21 August 2017
UK engineers have developed a new type of energy-saving magnet for the next generation of particle accelerator that will not only save substantially on energy costs but also offers savings in the scale of such instruments.
Particle accelerators are machines that use electromagnetic fields to propel charged particles to nearly light speed whilst keeping them focused in well-defined beams and have been responsible for achieving some of the greatest scientific breakthroughs in human history - CERN’s Large Hadron Collider (LHC) in Switzerland enabled scientists to discover the Higgs boson. And while the LHC will continue to deliver ground-breaking science at CERN for years to come, physicists are already considering and planning for their next large scale research facility.
The Compact Linear Collider (CLIC) is one of those considerations – a 50km long accelerator being proposed for CERN; it will reach record-breaking energies and be the most powerful electron accelerator ever built.
However, one of the key challenges faced when designing and building a next generation particle accelerator is energy consumption and the associated financial and environmental cost. A large portion of the energy requirements are in the flexible, tuneable electromagnets that are used to bend and focus the beam, and which require a considerable amount of energy to operate, unlike permanent, fixed magnets that do not need a power supply. There is also the cost of powering the necessary water cooling systems with chillers and pumps associated with tuneable magnets.
Permanent magnets that are tuneable have not been developed with large scale production in mind until now but, commissioned by CERN, scientists and engineers at STFC’s Daresbury Laboratory in Cheshire have successfully designed, built and patented the ZEPTO (Zero Power Tuneable Optics) focussing magnets. The ZEPTO magnet is a brand new type of permanent but tuneable energy saving quadrupole magnet that could power particle accelerators at a fraction of the energy cost, making it a viable consideration for CERN’s next large scale facility. Should CLIC be cleared for construction, CERN will require more than 40,000 ZEPTO magnets.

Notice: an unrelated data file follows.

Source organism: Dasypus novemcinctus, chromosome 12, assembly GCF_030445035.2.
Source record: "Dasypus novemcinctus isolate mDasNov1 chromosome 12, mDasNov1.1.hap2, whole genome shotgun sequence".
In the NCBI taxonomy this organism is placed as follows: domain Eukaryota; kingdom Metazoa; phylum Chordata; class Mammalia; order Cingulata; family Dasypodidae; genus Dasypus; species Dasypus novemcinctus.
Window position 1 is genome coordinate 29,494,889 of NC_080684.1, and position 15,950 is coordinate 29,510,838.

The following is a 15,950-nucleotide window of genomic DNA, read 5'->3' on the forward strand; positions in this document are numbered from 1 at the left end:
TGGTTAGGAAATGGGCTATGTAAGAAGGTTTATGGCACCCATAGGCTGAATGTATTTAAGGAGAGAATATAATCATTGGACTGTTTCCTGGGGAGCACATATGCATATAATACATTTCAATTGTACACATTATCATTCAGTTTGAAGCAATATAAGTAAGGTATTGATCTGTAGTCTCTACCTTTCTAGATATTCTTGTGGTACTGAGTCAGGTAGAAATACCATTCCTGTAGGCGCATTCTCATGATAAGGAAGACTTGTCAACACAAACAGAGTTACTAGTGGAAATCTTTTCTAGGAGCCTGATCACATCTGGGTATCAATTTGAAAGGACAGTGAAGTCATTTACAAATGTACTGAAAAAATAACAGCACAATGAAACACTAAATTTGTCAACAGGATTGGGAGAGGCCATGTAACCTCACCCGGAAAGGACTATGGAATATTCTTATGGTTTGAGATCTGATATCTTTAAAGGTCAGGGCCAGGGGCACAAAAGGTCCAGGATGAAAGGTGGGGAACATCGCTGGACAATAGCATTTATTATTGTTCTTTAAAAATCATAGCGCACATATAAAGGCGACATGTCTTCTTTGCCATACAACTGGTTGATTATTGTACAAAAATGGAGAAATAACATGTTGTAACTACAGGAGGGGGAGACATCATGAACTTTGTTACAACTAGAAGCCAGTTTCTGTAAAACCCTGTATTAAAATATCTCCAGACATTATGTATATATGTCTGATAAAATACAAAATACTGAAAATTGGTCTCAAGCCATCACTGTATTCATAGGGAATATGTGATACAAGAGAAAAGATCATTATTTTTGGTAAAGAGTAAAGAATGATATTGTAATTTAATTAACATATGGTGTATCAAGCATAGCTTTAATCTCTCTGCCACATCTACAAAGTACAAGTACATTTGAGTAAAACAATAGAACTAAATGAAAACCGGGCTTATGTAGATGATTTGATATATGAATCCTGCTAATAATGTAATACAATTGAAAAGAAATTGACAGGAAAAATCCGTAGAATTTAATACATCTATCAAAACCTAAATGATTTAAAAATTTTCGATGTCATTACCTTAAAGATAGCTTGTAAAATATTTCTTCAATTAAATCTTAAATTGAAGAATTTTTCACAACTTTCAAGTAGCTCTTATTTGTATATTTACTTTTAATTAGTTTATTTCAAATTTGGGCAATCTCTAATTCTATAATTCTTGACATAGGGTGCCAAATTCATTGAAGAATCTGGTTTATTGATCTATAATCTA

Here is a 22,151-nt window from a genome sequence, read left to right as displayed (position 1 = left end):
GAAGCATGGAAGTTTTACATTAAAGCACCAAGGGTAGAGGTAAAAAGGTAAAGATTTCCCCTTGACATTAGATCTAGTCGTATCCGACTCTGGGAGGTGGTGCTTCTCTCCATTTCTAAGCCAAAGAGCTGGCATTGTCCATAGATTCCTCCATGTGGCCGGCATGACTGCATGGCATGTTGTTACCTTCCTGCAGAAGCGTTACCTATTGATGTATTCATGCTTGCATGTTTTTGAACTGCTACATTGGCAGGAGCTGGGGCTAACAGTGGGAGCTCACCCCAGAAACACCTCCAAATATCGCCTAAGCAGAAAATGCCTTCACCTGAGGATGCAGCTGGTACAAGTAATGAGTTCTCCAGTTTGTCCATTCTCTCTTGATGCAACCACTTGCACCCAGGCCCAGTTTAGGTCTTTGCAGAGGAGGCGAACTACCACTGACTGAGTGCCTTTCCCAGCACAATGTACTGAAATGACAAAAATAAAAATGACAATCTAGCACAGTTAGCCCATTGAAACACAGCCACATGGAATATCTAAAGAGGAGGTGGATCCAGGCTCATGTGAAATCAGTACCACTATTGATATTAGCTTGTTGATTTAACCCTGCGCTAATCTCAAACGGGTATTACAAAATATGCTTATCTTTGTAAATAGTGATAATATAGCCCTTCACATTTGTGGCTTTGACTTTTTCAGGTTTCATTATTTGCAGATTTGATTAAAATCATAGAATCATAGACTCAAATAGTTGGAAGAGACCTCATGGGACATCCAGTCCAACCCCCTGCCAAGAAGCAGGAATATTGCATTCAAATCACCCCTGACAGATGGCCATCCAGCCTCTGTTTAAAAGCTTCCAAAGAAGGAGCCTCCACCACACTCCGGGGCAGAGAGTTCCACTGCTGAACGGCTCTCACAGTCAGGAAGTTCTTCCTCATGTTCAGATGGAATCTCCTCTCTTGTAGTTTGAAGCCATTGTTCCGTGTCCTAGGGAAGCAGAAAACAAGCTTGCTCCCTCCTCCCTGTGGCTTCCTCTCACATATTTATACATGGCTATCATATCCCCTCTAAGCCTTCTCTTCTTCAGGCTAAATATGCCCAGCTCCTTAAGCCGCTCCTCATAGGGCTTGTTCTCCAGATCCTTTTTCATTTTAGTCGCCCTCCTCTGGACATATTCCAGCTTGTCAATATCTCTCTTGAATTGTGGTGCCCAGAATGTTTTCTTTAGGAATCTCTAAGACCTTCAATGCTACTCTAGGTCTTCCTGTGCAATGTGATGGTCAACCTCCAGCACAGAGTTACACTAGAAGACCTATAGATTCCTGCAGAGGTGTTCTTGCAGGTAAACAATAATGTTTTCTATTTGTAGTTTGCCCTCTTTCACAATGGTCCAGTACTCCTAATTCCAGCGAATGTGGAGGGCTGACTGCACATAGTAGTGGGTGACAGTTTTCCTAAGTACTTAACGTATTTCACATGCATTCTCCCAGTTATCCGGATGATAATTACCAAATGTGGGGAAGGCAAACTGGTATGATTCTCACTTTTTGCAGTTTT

Professor Jim Clarke, Head of Science Division at STFC’s Accelerator Science and Technology Centre at Daresbury, said: “Designing and building the ZEPTO magnets for CERN is a fantastic achievement for STFC, and confirms STFC’s ability to design, develop and test the brand new technologies required to build the world’s next generations of research facilities. CERN needed a new type of magnet that was permanent, adjustable, environmentally-friendly and almost free to run. It also needed to be easily up-scalable considering how many they’d need, and we’re thrilled to have met their challenge.”
The technology behind this brand new magnet designed by Professor Clarke and his team was patented through STFC’s Business and Innovations Division, which is responsible for the commercial exploitation of technology and intellectual property developed at STFC. As a result the technology has been licensed to Danfysik A/S, a world leading provider of components for particle accelerators worldwide.
Henning Bach Christensen, Vice President of Sales and Marketing at Danfysik, said: “Danfysik is looking forward to bringing STFC’s permanent based ‘Green’ magnet technology to the market. As a leading provider of permanent based magnet technologies for replacing traditional electromagnets, under the name ‘Green Magnet Technology’, the ZEPTO magnet concept is a perfect match to our product portfolio. The future accelerator systems will benefit from zero energy consumption and inexpensive infrastructure – no power and no cooling.”
Working alongside Danfysik this breakthrough from the STFC team has the potential to offer real benefits in the construction of accelerators for healthcare applications such as particle therapy systems.
Danfysik A/S provides high-performance particle accelerators and related equipment for research, health care and industry globally. They develop, design and manufacture components for particle accelerators: magnets (conventional, superconducting, permanent, special and compact), ultra-stable magnet power supplies, undulators, wigglers, electrostatics and beam diagnostic equipment. They have supplied to and partnered with major synchrotron accelerator developments in recent years including Diamond Light Source, Australian Synchrotron and Max IV. In addition, they design and produce the complete synchrotron accelerator system for particle therapy, to treat cancer with protons and heavy ions. Danfysik is owned by the Danish Technological Institute, an independent non-profit organisation.